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SSTV update ISS Oct 6 2005



ISS Amateur Radio Status: October 6, 2005

Slow Scan TV on ISS update

By Miles Mann WF1F,

MAREX-MG News	www.marexmg.org

Manned Amateur Radio Experiment

Hi everyone. 

There are currently two projects on board the
International Space Station that will support Slow
Scan TV (SSTV).  These project are called SuitSat and
SpaceCam.  The SuitSat project may be activated in
December 2005 and SpaceCam in 2006 (all dates are
subject to change without notice).  The goal of this
series of memos is to get the world ready to start
decoding SSTV images from Space.

Here is an excerpt from a AMSAT NEWS SERVICE, ANS-261
Sept 18.

The Suitsat amateur radio system, coupled with a
school artwork project, is 
planned to be installed in an outdated Russian Orlon
spacesuit.  It will 
then be deployed from the ISS during an Extra
Vehicular Activity (EVA, or 
spacewalk).  This is expected to occur in the December
timeframe by the 
Expedition 12 crew.  The Suitsat amateur radio system
will beam down 
special messages and an SSTV image from within the
Orlon space suit as it 
floats in space.  Suitsat radio system will allow hams
and students to 
track the suit and decode special international
messages, space suit 
telemetry, and a pre-programmed Slow Scan TV image
through its 
specially-built digital voice messaging system and
amateur radio 
transmitter.  As built, Suitsat will be a
transmit-only capability that 
will run on the space suit's battery power.
NNN

http://www.arrl.org/news/stories/2005/09/16/2/?nc=1

http://www.amsat.org/amsat-new/news/

The SuitSat project will run on batteries for 2 to 8
weeks, while it free floats in orbit as its own
satellite.  The SuitSat will be driven by a Kenwood
TH-K2 transceiver and a timing controller box.  The
controller will transmit a series of voice messages,
telemetry and one Slow Scan TV image (Robot 36
format)..  The whole series of messages and image is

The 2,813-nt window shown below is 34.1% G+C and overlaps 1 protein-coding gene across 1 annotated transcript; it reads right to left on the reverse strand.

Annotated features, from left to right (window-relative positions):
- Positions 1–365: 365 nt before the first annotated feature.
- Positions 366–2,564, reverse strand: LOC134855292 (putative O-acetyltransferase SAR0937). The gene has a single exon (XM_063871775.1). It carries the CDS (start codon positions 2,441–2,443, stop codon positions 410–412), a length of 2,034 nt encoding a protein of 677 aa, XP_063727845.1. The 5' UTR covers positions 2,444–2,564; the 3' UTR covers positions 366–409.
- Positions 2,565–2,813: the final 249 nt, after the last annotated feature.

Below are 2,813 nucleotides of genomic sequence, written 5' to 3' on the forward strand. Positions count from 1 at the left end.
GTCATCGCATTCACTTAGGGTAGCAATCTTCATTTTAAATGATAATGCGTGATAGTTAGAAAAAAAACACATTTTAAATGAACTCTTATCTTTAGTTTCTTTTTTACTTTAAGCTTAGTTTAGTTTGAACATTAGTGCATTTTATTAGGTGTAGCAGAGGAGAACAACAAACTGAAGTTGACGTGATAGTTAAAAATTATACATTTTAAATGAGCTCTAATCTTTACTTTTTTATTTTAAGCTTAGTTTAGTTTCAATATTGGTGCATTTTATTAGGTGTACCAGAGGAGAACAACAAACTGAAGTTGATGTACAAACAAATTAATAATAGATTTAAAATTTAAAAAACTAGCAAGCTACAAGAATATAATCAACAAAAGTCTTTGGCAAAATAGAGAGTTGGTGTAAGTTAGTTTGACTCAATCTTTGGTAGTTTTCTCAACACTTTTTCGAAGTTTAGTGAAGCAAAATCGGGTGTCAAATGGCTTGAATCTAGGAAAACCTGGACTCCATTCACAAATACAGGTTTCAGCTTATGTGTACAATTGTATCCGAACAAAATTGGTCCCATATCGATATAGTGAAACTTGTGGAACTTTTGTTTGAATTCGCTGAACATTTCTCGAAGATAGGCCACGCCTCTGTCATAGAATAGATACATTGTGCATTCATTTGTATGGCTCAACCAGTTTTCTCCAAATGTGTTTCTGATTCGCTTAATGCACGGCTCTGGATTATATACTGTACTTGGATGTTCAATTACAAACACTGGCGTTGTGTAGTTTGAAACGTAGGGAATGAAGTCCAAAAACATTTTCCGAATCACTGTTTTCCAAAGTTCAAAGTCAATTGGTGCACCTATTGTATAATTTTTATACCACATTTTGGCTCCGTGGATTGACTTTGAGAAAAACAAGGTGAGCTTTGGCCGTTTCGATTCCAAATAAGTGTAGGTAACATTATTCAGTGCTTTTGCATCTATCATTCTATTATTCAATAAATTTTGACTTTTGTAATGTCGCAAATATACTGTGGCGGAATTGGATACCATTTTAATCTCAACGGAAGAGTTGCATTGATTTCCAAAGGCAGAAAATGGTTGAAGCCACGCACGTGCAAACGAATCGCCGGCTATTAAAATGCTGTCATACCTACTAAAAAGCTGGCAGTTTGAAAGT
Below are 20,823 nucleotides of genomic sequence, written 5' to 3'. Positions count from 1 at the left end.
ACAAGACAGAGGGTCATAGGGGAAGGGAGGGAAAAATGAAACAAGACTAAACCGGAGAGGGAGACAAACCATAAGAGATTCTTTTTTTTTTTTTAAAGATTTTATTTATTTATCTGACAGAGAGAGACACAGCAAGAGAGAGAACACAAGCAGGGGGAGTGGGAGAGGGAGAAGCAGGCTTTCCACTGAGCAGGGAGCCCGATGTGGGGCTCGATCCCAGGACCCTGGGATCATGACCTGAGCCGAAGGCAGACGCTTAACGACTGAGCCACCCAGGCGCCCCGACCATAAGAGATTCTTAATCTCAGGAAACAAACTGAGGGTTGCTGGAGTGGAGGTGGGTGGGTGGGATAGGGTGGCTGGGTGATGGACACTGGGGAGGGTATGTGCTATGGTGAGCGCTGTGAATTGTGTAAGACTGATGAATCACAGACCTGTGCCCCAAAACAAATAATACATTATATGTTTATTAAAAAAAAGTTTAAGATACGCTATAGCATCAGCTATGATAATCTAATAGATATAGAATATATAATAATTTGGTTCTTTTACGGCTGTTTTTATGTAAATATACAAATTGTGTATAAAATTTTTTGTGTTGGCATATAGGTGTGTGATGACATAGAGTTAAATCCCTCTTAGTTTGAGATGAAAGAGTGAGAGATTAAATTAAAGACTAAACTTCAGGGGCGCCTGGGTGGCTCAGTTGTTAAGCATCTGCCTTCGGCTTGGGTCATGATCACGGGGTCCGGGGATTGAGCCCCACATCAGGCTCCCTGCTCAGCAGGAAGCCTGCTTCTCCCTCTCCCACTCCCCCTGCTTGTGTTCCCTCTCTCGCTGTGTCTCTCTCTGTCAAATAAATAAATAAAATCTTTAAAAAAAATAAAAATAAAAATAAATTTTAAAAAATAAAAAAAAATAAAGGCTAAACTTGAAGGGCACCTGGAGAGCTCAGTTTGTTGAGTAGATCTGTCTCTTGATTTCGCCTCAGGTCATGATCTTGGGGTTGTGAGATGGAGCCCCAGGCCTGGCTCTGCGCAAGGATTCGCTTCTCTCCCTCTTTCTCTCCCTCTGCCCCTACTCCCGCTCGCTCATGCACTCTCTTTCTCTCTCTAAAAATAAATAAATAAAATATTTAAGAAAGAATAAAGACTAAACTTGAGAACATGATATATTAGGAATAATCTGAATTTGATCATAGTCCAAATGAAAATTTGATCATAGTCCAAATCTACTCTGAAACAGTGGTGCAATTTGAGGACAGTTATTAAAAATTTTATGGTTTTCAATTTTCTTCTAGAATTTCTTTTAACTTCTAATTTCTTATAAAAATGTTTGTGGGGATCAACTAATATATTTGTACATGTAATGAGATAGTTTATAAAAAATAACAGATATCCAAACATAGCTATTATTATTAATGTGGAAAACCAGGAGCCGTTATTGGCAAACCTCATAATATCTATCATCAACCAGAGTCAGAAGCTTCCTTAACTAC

approximately 9 minutes long, and then it repeats.

SpaceCam1:
The SpaceCam project will also send SSTV images from
ISS, however it will be mounted Inside the ISS and
will be running for several weeks at a time and will
be able to transmit over 400 SSTV images per day
(Robot 36 format).

How to Decode SSTV from Space:
I am still working on this section and ill post an
updated web page link soon.
All SSTV transmissions will be in FM mode and will
most likely be on the 2-meter band.
This means that the Doppler frequency drift will not
be much of a problem and you will be able to use your
existing 2-meter station or a police scanner to hear
and decode the signals from ISS.

If you have already have been successful in working
the Packet station or talked to the ISS crew on
2-meter voice, than you already have most of what you
need.
What’s left is to connect your computer to the speaker
of your radio and some SSTV decoding software, such as
ChromaPix http://www.barberdsp.com/ or similar
software.

There are many choices in SSTV software, some Free,
others with more features cost a few bucks.  
http://www.marexmg.org/fileshtml/sstvlinkpage.html

So have fun, find your best setup and start practicing
how to decode SSTV on 2-meters.


Location of Hardware on ISS
This link will show you images of some of the amateur
radio hardware already installed on ISS
http://www.marexmg.org/fileshtml/radiohardware.html


Tip on working ISS on Voice and packet
http://www.marexmg.org/fileshtml/howtouseiss.html


Marexmg Web page
http://www.marexmg.org

Information on the crew's activities aboard the Space
Station, future launch dates, as well as Station
sighting opportunities from anywhere on the Earth, is
available on the Internet at: 

http://spaceflight.nasa.gov/

73 Miles WF1F MAREX-MG

Until we meet again

DOSVIDANIYA Miles WF1F
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